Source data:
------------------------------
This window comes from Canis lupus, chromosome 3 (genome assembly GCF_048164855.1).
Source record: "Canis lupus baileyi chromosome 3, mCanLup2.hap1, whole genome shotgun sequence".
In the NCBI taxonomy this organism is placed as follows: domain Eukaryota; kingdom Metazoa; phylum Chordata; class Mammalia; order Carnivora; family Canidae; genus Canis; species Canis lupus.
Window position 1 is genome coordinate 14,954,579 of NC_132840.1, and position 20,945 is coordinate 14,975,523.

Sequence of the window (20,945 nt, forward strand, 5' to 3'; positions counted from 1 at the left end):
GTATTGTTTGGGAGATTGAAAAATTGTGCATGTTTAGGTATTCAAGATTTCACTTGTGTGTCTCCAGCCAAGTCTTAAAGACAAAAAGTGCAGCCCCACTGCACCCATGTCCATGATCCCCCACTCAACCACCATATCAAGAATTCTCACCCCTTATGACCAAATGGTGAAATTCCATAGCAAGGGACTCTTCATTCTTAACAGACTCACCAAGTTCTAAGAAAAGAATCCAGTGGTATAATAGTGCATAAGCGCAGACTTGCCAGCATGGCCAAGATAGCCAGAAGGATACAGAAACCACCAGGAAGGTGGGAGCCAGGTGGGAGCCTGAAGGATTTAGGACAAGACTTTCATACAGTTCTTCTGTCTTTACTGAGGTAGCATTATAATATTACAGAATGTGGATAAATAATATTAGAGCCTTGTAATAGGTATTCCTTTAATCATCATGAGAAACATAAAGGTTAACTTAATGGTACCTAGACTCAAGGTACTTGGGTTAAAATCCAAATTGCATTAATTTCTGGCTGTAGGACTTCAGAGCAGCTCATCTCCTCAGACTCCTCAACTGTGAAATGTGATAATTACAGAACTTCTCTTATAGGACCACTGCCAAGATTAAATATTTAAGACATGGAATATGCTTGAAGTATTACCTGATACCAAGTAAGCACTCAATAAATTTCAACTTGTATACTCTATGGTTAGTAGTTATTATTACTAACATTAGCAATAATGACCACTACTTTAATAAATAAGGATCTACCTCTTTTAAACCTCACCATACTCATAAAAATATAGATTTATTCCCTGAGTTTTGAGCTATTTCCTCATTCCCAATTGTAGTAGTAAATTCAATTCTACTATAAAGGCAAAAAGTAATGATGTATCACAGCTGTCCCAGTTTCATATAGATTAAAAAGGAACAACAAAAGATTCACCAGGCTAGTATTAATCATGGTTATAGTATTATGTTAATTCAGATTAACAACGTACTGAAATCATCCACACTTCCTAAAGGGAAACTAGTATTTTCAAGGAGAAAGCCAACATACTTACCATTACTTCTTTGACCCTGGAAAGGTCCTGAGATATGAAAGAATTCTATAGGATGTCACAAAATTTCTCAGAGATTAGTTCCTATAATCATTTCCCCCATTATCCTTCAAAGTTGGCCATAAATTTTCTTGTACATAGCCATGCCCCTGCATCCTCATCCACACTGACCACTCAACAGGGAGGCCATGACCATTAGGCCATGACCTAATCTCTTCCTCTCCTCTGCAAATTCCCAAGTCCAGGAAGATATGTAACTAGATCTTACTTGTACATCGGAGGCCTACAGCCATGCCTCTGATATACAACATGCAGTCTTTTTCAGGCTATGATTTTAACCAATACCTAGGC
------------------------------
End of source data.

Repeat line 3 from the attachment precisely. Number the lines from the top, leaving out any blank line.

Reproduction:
In the NCBI taxonomy this organism is placed as follows: domain Eukaryota; kingdom Metazoa; phylum Chordata; class Mammalia; order Carnivora; family Canidae; genus Canis; species Canis lupus.